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From Birds to Drug-Resistant Cancer, a novel In situ Methodology to Explore Divergent Genome Evolution

Ward, Jacob (2019) From Birds to Drug-Resistant Cancer, a novel In situ Methodology to Explore Divergent Genome Evolution. Doctor of Philosophy (PhD) thesis, University of Kent,. (KAR id:81916)

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Abstract

Fluorescent hybridisatio nmethodologies have not changed in principles over the past 30 years, with the increase of computational sequencing technologies causing the replacement of in situ hybridisations. Fluorescence in situ hybridisation (FISH) is in need of a refresh to be a worthwhile tool in a modern day cytogenetic laboratory to overcome short comings of these new methods. The creation of the novel multilayer FISH protocol has effectively eliminated many negative aspects of classic FISH based experiments, such as a large reduction in cost and is no longer as limited by fluorophore availability. Here presented within this thesis is the creation of this methodology and application to a wide variety of cytogenetic hypothesises.

Key species from the Galliform order were investigated in order to detect previously missed intrachromosomal rearrangements within their macrochromosomes, a premise formerly overlooked. Rearrangements were found within chromosomes of the galliforme species used such as E.chinensis which displays a intrachromosomal inversion on the p-arm of chromosome 2. Furthermore, the creation of an interphase state folding prediction tool has been used to assess the arrangement of macrochromosomes during cellular growth stages within G.gallus. Here it is noted that there are particular arrangements identified which are similar across chromosomes studied.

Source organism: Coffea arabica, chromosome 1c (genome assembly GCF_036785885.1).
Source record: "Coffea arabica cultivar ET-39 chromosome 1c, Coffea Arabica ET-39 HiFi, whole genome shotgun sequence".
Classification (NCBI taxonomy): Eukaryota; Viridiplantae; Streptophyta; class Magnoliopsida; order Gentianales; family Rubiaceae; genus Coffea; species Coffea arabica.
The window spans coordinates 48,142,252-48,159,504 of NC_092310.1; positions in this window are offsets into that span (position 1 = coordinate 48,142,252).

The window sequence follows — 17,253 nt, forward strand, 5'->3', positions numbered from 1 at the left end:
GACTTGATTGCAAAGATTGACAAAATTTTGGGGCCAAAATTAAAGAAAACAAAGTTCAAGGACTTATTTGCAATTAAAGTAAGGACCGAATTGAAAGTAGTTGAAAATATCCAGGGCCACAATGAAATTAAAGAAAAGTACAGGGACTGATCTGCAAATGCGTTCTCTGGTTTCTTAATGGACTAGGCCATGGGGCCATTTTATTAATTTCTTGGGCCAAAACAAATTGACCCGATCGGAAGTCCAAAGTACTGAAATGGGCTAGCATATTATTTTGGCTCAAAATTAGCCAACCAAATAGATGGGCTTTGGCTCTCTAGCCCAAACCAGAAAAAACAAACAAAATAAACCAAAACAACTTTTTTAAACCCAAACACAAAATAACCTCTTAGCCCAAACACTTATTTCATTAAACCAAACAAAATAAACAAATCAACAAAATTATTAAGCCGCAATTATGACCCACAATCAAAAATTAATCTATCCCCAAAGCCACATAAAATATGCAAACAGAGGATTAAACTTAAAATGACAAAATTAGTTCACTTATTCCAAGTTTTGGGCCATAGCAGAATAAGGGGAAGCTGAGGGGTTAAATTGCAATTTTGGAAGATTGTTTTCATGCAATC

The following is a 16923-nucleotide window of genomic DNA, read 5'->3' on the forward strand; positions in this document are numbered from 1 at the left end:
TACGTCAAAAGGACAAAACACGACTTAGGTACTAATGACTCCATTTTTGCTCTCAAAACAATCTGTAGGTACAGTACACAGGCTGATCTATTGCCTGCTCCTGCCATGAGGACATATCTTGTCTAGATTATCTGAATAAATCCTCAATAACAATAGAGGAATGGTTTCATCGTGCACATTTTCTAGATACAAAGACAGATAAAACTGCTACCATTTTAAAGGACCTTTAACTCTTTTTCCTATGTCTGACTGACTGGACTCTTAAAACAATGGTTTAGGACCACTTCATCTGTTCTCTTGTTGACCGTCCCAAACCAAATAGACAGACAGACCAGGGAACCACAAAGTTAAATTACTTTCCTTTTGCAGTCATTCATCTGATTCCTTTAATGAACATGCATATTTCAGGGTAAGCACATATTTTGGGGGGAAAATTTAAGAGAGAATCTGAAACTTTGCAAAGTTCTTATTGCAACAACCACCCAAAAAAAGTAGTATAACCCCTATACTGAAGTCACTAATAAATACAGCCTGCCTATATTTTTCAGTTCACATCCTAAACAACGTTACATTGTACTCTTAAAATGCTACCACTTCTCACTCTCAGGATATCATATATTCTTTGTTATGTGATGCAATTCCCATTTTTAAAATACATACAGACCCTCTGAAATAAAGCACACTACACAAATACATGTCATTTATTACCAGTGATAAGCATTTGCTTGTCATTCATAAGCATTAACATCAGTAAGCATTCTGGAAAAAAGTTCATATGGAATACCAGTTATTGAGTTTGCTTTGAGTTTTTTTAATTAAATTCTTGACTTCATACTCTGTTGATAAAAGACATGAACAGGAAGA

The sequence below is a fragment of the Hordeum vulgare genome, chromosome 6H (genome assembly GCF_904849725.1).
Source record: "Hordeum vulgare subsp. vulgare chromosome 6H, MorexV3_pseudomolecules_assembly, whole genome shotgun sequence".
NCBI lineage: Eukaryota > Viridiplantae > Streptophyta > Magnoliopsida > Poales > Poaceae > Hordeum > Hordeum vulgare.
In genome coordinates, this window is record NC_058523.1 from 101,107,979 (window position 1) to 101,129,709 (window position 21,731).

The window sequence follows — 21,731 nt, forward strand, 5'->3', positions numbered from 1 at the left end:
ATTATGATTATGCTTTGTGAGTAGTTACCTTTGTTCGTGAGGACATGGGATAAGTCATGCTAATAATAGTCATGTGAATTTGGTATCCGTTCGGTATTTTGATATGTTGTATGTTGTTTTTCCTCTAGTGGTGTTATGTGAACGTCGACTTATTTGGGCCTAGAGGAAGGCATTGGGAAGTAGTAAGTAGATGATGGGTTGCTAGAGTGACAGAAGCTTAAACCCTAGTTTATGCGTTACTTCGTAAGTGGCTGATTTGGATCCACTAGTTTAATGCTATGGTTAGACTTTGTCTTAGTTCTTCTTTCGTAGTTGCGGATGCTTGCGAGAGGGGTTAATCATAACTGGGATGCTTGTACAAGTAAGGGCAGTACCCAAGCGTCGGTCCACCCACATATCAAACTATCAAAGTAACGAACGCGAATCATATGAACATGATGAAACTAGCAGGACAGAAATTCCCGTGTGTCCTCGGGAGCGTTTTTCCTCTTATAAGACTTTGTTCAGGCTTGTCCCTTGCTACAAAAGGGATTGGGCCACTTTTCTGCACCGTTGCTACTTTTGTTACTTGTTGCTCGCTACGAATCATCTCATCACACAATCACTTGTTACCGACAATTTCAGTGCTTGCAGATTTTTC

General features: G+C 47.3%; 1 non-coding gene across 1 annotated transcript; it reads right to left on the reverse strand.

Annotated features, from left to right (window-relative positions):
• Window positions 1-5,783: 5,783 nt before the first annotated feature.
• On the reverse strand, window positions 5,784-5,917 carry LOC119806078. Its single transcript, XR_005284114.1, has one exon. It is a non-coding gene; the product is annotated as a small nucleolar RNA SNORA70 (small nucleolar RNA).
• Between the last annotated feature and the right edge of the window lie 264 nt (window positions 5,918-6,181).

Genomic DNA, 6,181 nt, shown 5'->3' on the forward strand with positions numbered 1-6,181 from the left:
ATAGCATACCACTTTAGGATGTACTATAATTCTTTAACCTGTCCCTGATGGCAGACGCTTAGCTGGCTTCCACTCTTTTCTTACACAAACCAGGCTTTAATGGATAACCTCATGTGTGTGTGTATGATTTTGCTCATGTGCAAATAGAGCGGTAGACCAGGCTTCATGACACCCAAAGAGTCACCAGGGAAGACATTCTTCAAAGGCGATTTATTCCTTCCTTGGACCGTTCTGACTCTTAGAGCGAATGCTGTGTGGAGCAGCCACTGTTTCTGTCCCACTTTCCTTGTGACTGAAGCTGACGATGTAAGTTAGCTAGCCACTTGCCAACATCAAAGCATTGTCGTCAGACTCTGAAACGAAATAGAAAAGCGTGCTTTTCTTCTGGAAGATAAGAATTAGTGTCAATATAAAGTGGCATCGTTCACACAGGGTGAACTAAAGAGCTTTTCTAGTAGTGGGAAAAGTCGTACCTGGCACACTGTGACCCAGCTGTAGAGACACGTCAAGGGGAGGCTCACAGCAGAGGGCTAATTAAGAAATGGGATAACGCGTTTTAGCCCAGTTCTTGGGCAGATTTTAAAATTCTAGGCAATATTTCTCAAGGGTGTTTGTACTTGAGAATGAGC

The chicken lymphoma cell line DT40 is of great importance in B-cell receptor studies along with gene disruption experiments. Presented here is an updated karyotype for the cell line. Here shows contrasting and more in-depth evidence of aberrations to further develop our understanding of the genomic arrangement of this useful cell line.

The level of tumour heterogeneity in a cancer is a diagnostic tool allowing clinicians to comment on therapeutic choices and prognosis of the disease. Found to be dominant in recurrent cancers, cytotoxic resistant tumour cell populations may indeed exist within initial primary tumours at low frequency to be positively selected during chemotherapy. Within a neuroblastoma cell line,and cyto-toxic resistant derivatives lines,there has been identified a level of genomic heterogeneity which may give clues towards the generation of drug resistance mechanisms.

Item Type: Thesis (Doctor of Philosophy (PhD))
Thesis advisor: Griffin, Darren
Subjects: Q Science
Divisions: Divisions > Division of Natural Sciences > School of Biosciences
SWORD Depositor: System Moodle
Depositing User: System Moodle
Date Deposited: 06 Jul 2020 11:19 UTC
Last Modified: 20 May 2021 13:25 UTC
Resource URI: https://kar.kent.ac.uk/id/eprint/81916 (The current URI for this page, for reference purposes)
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